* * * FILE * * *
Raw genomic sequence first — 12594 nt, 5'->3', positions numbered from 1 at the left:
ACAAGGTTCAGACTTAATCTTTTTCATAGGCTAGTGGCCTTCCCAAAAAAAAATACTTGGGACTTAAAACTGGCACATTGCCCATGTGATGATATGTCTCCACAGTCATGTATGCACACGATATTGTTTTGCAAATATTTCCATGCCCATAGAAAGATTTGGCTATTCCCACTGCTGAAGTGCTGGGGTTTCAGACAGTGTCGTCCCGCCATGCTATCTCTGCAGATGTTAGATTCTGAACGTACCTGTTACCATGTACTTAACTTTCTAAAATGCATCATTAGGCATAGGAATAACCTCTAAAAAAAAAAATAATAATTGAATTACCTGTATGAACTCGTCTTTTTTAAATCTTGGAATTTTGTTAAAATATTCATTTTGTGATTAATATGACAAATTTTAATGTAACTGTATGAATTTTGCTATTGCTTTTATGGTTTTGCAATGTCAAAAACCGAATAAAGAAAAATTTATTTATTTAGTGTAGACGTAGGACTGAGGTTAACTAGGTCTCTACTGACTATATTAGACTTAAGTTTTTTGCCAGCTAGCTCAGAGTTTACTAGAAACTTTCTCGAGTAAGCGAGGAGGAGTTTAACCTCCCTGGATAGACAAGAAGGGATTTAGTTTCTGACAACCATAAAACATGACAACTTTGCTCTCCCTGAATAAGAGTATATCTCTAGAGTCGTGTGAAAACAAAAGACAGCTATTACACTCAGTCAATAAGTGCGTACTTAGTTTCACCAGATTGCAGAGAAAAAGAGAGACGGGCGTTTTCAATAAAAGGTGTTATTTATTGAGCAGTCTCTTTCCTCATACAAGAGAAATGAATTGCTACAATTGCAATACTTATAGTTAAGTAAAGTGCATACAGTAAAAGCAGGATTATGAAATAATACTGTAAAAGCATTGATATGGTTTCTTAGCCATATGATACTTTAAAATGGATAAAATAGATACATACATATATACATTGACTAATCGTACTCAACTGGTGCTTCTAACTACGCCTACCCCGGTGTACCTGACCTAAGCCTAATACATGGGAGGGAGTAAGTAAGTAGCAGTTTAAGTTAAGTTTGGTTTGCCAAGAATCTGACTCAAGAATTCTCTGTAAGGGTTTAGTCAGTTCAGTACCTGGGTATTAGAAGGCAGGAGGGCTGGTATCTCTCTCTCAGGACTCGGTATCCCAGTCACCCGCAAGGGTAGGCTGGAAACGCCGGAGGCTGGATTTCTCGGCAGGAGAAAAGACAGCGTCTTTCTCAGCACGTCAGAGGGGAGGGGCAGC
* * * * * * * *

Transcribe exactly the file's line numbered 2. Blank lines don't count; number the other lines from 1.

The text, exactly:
ACAAGGTTCAGACTTAATCTTTTTCATAGGCTAGTGGCCTTCCCAAAAAAAAATACTTGGGACTTAAAACTGGCACATTGCCCATGTGATGATATGTCTCCACAGTCATGTATGCACACGATATTGTTTTGCAAATATTTCCATGCCCATAGAAAGATTTGGCTATTCCCACTGCTGAAGTGCTGGGGTTTCAGACAGTGTCGTCCCGCCATGCTATCTCTGCAGATGTTAGATTCTGAACGTACCTGTTACCATGTACTTAACTTTCTAAAATGCATCATTAGGCATAGGAATAACCTCTAAAAAAAAAAATAATAATTGAATTACCTGTATGAACTCGTCTTTTTTAAATCTTGGAATTTTGTTAAAATATTCATTTTGTGATTAATATGACAAATTTTAATGTAACTGTATGAATTTTGCTATTGCTTTTATGGTTTTGCAATGTCAAAAACCGAATAAAGAAAAATTTATTTATTTAGTGTAGACGTAGGACTGAGGTTAACTAGGTCTCTACTGACTATATTAGACTTAAGTTTTTTGCCAGCTAGCTCAGAGTTTACTAGAAACTTTCTCGAGTAAGCGAGGAGGAGTTTAACCTCCCTGGATAGACAAGAAGGGATTTAGTTTCTGACAACCATAAAACATGACAACTTTGCTCTCCCTGAATAAGAGTATATCTCTAGAGTCGTGTGAAAACAAAAGACAGCTATTACACTCAGTCAATAAGTGCGTACTTAGTTTCACCAGATTGCAGAGAAAAAGAGAGACGGGCGTTTTCAATAAAAGGTGTTATTTATTGAGCAGTCTCTTTCCTCATACAAGAGAAATGAATTGCTACAATTGCAATACTTATAGTTAAGTAAAGTGCATACAGTAAAAGCAGGATTATGAAATAATACTGTAAAAGCATTGATATGGTTTCTTAGCCATATGATACTTTAAAATGGATAAAATAGATACATACATATATACATTGACTAATCGTACTCAACTGGTGCTTCTAACTACGCCTACCCCGGTGTACCTGACCTAAGCCTAATACATGGGAGGGAGTAAGTAAGTAGCAGTTTAAGTTAAGTTTGGTTTGCCAAGAATCTGACTCAAGAATTCTCTGTAAGGGTTTAGTCAGTTCAGTACCTGGGTATTAGAAGGCAGGAGGGCTGGTATCTCTCTCTCAGGACTCGGTATCCCAGTCACCCGCAAGGGTAGGCTGGAAACGCCGGAGGCTGGATTTCTCGGCAGGAGAAAAGACAGCGTCTTTCTCAGCACGTCAGAGGGGAGGGGCAGC